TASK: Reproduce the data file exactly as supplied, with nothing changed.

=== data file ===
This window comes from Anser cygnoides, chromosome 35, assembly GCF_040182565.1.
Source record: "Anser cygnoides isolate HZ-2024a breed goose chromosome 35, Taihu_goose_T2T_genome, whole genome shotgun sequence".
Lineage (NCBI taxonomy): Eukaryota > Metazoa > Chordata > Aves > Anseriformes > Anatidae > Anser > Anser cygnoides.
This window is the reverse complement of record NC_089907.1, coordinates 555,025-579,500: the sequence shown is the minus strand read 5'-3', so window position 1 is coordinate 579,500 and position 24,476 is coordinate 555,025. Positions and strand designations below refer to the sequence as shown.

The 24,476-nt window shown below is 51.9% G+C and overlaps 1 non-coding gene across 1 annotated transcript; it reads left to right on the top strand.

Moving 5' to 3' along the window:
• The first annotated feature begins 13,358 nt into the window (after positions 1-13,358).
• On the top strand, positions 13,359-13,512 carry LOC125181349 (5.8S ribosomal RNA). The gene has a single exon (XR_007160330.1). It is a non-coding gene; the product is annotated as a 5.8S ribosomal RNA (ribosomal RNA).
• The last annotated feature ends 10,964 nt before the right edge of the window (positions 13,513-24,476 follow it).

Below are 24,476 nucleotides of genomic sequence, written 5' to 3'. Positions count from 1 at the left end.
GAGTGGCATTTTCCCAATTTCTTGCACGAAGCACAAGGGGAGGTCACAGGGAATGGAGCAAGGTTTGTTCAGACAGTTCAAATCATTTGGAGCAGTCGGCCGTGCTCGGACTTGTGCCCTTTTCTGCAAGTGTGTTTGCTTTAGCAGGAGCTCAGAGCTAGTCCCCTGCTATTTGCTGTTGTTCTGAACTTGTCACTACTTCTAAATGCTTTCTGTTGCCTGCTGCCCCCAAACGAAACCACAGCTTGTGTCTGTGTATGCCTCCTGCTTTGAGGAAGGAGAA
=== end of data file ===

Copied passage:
This window comes from Anser cygnoides, chromosome 35, assembly GCF_040182565.1.
Source record: "Anser cygnoides isolate HZ-2024a breed goose chromosome 35, Taihu_goose_T2T_genome, whole genome shotgun sequence".
Lineage (NCBI taxonomy): Eukaryota > Metazoa > Chordata > Aves > Anseriformes > Anatidae > Anser > Anser cygnoides.
This window is the reverse complement of record NC_089907.1, coordinates 555,025-579,500: the sequence shown is the minus strand read 5'-3', so window position 1 is coordinate 579,500 and position 24,476 is coordinate 555,025. Positions and strand designations below refer to the sequence as shown.

The 24,476-nt window shown below is 51.9% G+C and overlaps 1 non-coding gene across 1 annotated transcript; it reads left to right on the top strand.

Moving 5' to 3' along the window:
• The first annotated feature begins 13,358 nt into the window (after positions 1-13,358).
• On the top strand, positions 13,359-13,512 carry LOC125181349 (5.8S ribosomal RNA). The gene has a single exon (XR_007160330.1). It is a non-coding gene; the product is annotated as a 5.8S ribosomal RNA (ribosomal RNA).
• The last annotated feature ends 10,964 nt before the right edge of the window (positions 13,513-24,476 follow it).

Below are 24,476 nucleotides of genomic sequence, written 5' to 3'. Positions count from 1 at the left end.
GAGTGGCATTTTCCCAATTTCTTGCACGAAGCACAAGGGGAGGTCACAGGGAATGGAGCAAGGTTTGTTCAGACAGTTCAAATCATTTGGAGCAGTCGGCCGTGCTCGGACTTGTGCCCTTTTCTGCAAGTGTGTTTGCTTTAGCAGGAGCTCAGAGCTAGTCCCCTGCTATTTGCTGTTGTTCTGAACTTGTCACTACTTCTAAATGCTTTCTGTTGCCTGCTGCCCCCAAACGAAACCACAGCTTGTGTCTGTGTATGCCTCCTGCTTTGAGGAAGGAGAA